The City of Memphis is censoring many details of purchases by those involved in a suspended purchasing program that gave credit card to a small number of employees and elected officials to buy anything they wanted, even if it had nothing to do with government business.
Further from the Commercial Appeal:
The city finance director says 15 to 25 people were taking part in the American Express credit card program when it was discontinued this summer. He says that they were supposed to pay back the personal expenses themselves, that they did so, and that the city didn’t lose money.
Two national experts said it’s unusual for a government to allow employees to use credit cards for both official and personal payments. The head of a state open government watchdog group raised concerns about secrecy and risk to city finances.
In response to information requests from The Commercial Appeal, the city attorney’s office has so far released just two sets of American Express card records. Records from City Council member Edmund Ford Jr.’s card showed travel expenses, with descriptions of all purchases visible.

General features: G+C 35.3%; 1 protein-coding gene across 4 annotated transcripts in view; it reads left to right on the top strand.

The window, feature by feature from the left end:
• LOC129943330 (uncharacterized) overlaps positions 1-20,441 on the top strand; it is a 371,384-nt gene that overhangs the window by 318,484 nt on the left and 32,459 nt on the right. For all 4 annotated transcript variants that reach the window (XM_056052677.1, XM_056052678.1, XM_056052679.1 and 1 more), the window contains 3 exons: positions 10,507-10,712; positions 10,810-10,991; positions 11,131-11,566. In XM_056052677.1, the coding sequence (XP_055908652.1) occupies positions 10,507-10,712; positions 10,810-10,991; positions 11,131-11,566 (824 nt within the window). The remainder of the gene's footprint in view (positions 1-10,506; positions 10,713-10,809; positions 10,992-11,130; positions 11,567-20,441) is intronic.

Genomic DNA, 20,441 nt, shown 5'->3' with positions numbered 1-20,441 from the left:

By contrast, six months of Halbert’s American Express credit card reports show little but white space.
“The individual card holders were entitled under the open records law to redact any personal transactions,” deputy city attorney Regina Morrison Newman wrote in an email. “Once they did so, our Public Records office supplied you what remained on each document/statement.”